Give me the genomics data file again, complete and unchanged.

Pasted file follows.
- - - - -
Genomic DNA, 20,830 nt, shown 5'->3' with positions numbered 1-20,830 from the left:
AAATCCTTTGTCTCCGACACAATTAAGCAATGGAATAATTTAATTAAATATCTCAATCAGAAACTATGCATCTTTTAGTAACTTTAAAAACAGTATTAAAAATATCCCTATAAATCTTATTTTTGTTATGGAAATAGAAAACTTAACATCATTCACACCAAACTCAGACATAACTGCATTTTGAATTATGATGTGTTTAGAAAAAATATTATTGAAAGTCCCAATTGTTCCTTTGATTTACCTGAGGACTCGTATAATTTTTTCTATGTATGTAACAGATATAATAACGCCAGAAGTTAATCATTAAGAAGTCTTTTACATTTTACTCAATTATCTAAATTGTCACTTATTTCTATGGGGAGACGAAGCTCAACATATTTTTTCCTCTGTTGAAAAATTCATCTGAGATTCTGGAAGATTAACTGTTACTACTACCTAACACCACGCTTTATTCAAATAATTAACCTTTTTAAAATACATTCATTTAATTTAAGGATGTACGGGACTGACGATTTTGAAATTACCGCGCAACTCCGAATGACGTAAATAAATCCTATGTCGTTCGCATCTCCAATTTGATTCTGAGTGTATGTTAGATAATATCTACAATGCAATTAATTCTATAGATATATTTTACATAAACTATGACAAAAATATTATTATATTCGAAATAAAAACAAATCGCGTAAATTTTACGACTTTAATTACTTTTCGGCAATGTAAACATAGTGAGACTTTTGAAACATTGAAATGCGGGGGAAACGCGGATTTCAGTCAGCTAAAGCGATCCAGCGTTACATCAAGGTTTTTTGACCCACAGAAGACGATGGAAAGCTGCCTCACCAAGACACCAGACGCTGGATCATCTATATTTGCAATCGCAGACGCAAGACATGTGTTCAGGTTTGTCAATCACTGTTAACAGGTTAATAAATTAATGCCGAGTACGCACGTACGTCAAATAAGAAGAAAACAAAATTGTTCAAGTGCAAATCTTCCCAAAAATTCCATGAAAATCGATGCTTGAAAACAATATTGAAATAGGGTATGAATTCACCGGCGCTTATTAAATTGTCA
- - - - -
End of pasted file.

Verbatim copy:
Genomic DNA, 20,830 nt, shown 5'->3' with positions numbered 1-20,830 from the left:
AAATCCTTTGTCTCCGACACAATTAAGCAATGGAATAATTTAATTAAATATCTCAATCAGAAACTATGCATCTTTTAGTAACTTTAAAAACAGTATTAAAAATATCCCTATAAATCTTATTTTTGTTATGGAAATAGAAAACTTAACATCATTCACACCAAACTCAGACATAACTGCATTTTGAATTATGATGTGTTTAGAAAAAATATTATTGAAAGTCCCAATTGTTCCTTTGATTTACCTGAGGACTCGTATAATTTTTTCTATGTATGTAACAGATATAATAACGCCAGAAGTTAATCATTAAGAAGTCTTTTACATTTTACTCAATTATCTAAATTGTCACTTATTTCTATGGGGAGACGAAGCTCAACATATTTTTTCCTCTGTTGAAAAATTCATCTGAGATTCTGGAAGATTAACTGTTACTACTACCTAACACCACGCTTTATTCAAATAATTAACCTTTTTAAAATACATTCATTTAATTTAAGGATGTACGGGACTGACGATTTTGAAATTACCGCGCAACTCCGAATGACGTAAATAAATCCTATGTCGTTCGCATCTCCAATTTGATTCTGAGTGTATGTTAGATAATATCTACAATGCAATTAATTCTATAGATATATTTTACATAAACTATGACAAAAATATTATTATATTCGAAATAAAAACAAATCGCGTAAATTTTACGACTTTAATTACTTTTCGGCAATGTAAACATAGTGAGACTTTTGAAACATTGAAATGCGGGGGAAACGCGGATTTCAGTCAGCTAAAGCGATCCAGCGTTACATCAAGGTTTTTTGACCCACAGAAGACGATGGAAAGCTGCCTCACCAAGACACCAGACGCTGGATCATCTATATTTGCAATCGCAGACGCAAGACATGTGTTCAGGTTTGTCAATCACTGTTAACAGGTTAATAAATTAATGCCGAGTACGCACGTACGTCAAATAAGAAGAAAACAAAATTGTTCAAGTGCAAATCTTCCCAAAAATTCCATGAAAATCGATGCTTGAAAACAATATTGAAATAGGGTATGAATTCACCGGCGCTTATTAAATTGTCA